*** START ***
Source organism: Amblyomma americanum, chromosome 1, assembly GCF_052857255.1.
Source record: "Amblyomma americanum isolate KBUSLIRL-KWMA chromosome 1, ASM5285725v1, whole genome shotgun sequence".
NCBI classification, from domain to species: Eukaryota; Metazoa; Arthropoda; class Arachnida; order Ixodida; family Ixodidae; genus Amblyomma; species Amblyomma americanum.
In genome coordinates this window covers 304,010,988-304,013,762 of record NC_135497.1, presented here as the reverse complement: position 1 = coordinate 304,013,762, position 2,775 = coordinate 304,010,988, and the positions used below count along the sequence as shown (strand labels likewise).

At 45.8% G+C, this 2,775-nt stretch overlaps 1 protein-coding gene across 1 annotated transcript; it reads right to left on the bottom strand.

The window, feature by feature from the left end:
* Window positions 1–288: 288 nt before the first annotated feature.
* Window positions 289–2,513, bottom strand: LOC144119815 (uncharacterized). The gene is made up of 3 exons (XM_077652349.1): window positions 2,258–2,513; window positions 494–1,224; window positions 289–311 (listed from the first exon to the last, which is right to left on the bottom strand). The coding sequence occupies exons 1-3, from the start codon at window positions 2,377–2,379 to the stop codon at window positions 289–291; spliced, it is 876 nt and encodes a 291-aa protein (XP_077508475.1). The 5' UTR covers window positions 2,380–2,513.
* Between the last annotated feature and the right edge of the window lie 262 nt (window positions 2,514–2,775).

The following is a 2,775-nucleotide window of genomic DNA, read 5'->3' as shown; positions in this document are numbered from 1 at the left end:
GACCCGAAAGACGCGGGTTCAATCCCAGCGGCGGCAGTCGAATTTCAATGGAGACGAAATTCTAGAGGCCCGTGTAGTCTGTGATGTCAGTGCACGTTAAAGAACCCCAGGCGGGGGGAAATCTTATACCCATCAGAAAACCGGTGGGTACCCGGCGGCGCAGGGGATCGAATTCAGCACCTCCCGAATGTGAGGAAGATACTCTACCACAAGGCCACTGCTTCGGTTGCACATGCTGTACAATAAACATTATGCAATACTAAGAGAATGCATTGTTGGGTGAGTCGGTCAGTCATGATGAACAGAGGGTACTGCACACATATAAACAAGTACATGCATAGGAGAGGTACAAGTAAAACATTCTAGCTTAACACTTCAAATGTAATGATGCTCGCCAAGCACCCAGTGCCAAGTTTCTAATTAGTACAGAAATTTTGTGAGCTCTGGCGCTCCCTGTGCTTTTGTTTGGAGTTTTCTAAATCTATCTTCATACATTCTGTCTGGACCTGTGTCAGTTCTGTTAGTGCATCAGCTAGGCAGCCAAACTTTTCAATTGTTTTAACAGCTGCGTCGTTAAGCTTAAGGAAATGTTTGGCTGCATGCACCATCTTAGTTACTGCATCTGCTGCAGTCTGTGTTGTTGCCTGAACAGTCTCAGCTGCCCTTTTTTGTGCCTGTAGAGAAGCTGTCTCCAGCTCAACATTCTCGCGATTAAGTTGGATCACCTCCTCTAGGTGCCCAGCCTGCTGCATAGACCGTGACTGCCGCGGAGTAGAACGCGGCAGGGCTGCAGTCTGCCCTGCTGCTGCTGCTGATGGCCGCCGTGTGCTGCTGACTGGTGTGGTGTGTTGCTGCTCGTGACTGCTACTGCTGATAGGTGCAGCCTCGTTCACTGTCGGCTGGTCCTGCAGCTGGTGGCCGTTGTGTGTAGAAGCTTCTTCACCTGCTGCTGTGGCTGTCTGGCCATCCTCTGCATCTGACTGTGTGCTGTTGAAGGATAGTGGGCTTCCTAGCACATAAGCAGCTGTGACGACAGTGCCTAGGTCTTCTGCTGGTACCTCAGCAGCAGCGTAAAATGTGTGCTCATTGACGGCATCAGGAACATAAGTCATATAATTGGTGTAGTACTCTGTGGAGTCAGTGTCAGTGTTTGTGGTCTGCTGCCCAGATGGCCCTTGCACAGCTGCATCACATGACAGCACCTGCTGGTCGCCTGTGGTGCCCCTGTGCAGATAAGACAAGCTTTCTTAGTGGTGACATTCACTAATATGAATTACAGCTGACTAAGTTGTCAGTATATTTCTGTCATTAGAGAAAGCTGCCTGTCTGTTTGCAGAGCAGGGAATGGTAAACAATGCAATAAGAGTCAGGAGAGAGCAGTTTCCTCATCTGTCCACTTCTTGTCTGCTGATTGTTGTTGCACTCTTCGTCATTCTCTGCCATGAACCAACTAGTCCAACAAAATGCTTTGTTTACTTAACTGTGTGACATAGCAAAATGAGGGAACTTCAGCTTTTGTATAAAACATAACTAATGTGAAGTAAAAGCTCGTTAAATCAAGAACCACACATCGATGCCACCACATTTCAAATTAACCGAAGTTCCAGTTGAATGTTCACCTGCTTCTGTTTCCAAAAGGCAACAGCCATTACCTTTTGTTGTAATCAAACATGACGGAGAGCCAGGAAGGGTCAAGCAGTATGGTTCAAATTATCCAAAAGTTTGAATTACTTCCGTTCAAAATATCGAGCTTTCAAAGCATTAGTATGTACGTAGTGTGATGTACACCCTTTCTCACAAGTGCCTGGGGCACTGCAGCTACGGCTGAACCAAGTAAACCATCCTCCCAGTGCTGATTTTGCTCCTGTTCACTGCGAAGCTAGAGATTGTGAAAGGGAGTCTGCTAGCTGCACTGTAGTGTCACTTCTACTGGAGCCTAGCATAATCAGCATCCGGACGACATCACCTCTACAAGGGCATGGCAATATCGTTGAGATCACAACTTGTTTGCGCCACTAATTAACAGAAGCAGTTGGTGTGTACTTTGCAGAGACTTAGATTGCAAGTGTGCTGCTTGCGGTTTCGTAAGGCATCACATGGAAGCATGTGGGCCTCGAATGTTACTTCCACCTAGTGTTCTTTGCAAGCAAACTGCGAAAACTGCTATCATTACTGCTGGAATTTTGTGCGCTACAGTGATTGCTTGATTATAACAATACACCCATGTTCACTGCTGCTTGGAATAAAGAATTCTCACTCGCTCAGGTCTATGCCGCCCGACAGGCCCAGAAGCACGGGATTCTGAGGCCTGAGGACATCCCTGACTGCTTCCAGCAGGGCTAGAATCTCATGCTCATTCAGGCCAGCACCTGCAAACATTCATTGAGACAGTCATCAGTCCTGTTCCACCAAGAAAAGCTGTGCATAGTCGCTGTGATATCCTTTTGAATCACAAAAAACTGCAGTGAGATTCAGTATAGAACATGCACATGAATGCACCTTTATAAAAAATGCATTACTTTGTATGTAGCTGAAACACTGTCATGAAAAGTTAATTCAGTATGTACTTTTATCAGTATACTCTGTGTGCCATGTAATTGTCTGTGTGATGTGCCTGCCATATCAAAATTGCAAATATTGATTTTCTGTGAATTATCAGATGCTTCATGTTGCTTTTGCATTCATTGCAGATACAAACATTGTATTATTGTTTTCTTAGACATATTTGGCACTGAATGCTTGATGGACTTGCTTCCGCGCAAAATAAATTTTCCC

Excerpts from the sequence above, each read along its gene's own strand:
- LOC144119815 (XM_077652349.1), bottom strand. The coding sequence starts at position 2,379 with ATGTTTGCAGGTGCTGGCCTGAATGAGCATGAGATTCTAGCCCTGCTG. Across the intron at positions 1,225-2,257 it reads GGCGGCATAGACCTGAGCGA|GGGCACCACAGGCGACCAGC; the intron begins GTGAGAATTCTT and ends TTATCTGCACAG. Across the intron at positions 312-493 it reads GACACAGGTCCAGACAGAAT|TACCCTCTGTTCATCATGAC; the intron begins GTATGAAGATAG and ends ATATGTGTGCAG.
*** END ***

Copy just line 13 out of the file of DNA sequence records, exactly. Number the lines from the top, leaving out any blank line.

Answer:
- LOC144119815 (XM_077652349.1), bottom strand. The coding sequence starts at position 2,379 with ATGTTTGCAGGTGCTGGCCTGAATGAGCATGAGATTCTAGCCCTGCTG. Across the intron at positions 1,225-2,257 it reads GGCGGCATAGACCTGAGCGA|GGGCACCACAGGCGACCAGC; the intron begins GTGAGAATTCTT and ends TTATCTGCACAG. Across the intron at positions 312-493 it reads GACACAGGTCCAGACAGAAT|TACCCTCTGTTCATCATGAC; the intron begins GTATGAAGATAG and ends ATATGTGTGCAG.